# CS2 Algorithms and Data Structures Note 11. Breadth-First Search and Shortest Paths

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1 CS2 Algorithms and Data Structures Note 11 Breadth-First Search and Shortest Paths In this last lecture of the CS2 Algorithms and Data Structures thread we will consider the problem of computing distances and shortest paths between vertices of a graph. We will start with a simple algorithm based on breadth-first search and then consider the so-called Floyd-Warshall algorithm BFS Revisited Remember that a breadth-first search starting at some vertex v of a graph G first visits v then all neighbours of v then their neighbours et cetera. In LN9 we saw an implementation of BFS. For your convenience I have included it again in this lecture note (see Algorithms 11.1 and 11.2). Disregard line 2 of bsf and line 8 of bfsfromvertex for now; they record some additional information that will be useful later. Algorithm bfs(g) 1. Initialise Boolean array visited by setting all entries to FALSE 2. Initialise vertex array parent by setting all entries to NIL 3. Initialise Queue Q 4. for all v V do 5. if visited[v] = FALSE then 6. bfsfromvertex(g v) Algorithm 11.1 The analysis of bfs can be done very similarly to the analysis of dfs last lecture. Let G be a graph with n vertices and m edges. If we disregard the time spent executing the subroutine bfsfromvertex bfs(g) requires time Θ(n). Now let us consider the execution of bfsfromvertex(g v) for all v at once. Lines 1 and 2 are executed at most once for each vertex thus overall they require time O(n). The crucial observation is that Lines 3 9 are executed exactly once for each vertex because each vertex v will enter the queue once. Then visited[v] will be set to TRUE and after v is dequeued it can never enter the queue again. The execution 1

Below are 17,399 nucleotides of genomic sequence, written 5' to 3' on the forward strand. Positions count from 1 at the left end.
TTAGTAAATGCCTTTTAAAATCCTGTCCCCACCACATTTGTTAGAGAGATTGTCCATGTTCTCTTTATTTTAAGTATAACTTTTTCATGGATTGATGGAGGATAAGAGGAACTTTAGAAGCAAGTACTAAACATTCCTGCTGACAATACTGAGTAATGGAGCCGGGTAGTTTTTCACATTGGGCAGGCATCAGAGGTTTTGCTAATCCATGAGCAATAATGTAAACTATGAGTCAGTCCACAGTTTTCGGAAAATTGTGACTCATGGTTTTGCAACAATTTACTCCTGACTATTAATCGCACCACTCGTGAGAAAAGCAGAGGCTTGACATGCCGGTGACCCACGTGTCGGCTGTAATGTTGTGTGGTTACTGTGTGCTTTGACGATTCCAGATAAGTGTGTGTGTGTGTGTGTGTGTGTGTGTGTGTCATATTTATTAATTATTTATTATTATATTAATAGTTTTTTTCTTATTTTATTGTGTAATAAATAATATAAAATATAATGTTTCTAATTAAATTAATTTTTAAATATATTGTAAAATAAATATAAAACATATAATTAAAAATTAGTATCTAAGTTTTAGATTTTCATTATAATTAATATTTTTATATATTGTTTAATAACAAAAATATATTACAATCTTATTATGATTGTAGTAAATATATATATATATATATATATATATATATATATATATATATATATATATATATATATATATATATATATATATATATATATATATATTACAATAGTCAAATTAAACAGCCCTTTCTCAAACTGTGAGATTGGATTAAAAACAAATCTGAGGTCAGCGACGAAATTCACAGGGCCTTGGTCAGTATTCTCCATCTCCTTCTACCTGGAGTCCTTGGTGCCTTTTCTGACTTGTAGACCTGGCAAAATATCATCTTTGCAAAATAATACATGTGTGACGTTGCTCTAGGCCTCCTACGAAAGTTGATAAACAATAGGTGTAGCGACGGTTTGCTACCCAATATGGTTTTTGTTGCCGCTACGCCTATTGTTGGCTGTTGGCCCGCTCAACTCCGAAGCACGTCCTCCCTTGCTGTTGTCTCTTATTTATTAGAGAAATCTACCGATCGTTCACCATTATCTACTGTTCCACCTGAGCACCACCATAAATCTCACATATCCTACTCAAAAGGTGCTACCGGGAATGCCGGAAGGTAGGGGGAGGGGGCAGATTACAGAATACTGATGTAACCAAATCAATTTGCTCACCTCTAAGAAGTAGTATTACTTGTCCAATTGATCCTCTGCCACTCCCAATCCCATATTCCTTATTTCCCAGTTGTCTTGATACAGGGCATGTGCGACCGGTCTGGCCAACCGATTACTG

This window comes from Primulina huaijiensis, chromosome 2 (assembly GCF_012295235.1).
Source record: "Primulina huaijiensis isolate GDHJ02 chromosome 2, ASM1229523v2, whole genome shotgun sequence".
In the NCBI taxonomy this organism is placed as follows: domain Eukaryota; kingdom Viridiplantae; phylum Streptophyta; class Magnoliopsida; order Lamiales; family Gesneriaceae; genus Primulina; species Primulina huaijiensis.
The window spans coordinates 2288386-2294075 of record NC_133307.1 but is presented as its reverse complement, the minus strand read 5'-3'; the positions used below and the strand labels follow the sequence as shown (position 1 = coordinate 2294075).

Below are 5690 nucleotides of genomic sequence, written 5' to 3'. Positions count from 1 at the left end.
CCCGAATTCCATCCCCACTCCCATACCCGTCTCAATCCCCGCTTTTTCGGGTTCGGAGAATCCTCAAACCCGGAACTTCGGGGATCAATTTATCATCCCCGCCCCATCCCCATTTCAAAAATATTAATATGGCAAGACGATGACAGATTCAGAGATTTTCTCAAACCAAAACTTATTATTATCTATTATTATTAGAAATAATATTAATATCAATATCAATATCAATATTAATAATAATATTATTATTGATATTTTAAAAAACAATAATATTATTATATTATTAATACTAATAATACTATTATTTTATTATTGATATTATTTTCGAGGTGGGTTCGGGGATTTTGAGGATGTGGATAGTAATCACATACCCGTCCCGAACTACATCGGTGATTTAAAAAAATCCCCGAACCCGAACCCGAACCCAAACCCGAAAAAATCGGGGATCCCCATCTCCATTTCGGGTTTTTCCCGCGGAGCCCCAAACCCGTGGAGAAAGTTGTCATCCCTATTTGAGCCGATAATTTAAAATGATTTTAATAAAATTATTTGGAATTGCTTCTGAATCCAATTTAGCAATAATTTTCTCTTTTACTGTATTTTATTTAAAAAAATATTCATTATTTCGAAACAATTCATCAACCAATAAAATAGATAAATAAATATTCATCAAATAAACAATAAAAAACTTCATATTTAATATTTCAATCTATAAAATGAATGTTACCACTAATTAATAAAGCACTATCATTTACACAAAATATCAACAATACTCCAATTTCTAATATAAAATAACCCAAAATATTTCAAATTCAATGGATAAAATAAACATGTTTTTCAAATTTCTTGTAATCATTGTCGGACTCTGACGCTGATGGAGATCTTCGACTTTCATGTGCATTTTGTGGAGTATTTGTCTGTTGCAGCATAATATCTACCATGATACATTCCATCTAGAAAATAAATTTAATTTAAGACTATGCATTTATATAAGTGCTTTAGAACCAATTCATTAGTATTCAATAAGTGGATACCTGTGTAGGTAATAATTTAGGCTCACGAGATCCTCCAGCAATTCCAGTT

2 Algorithm bfsfromvertex(g v) 1. visited[v] = TRUE 2. Q.enqueue(v) 3. while not Q.isEmpty() do 4. v Q.dequeue() 5. for all w adjacent to v do 6. if visited[w] = FALSE then 7. visited[w] = TRUE 8. parent[w] = v 9. Q.enqueue(w) Algorithm 11.2 of lines 3 9 requires time Θ(out-degree(v)). Thus overall bfs requires time Θ(n) + O(n) + v V Θ(out-degree(v)) = Θ(n + m) just like dfs (which of course is no big surprise given how similar bfs and dfs are). So what is the array parent good for? For each vertex w it contains a reference to the vertex through which the BFS entered w. If we follow these references back we will arrive at the vertex the BFS started at. Thus for every vertex w we can reconstruct the path from the start vertex to w that the BFS took. This can be quite useful. In the following I am assuming that you know the basic terminology of trees and forests. If you don t go to the library and look it up. As with a DFS a BFS starting at some vertex v explores the graph by building up a tree that contains all vertices that are reachable from v and all edges that are used to enter these vertices. We call this tree a BFS tree. A complete BFS exploring the full graph (and not only the part reachable from a vertex v) builds up a collection of trees or forest called a BFS forest. The array parent can be seen as a compact representation of this forest: The edges of the forest are those going from parent[v] to v for all vertices v. Since all vertices of the graph are vertices of the BFS forest there is no need to store the vertices separately Shortest Path Problems Recall that the length of a path in a graph is the number of edges in the path. A shortest path from a vertex v to a vertex w in a graph G is a path from v to w of minimum length. The distance from v to w denoted by d(v w) is the length of 2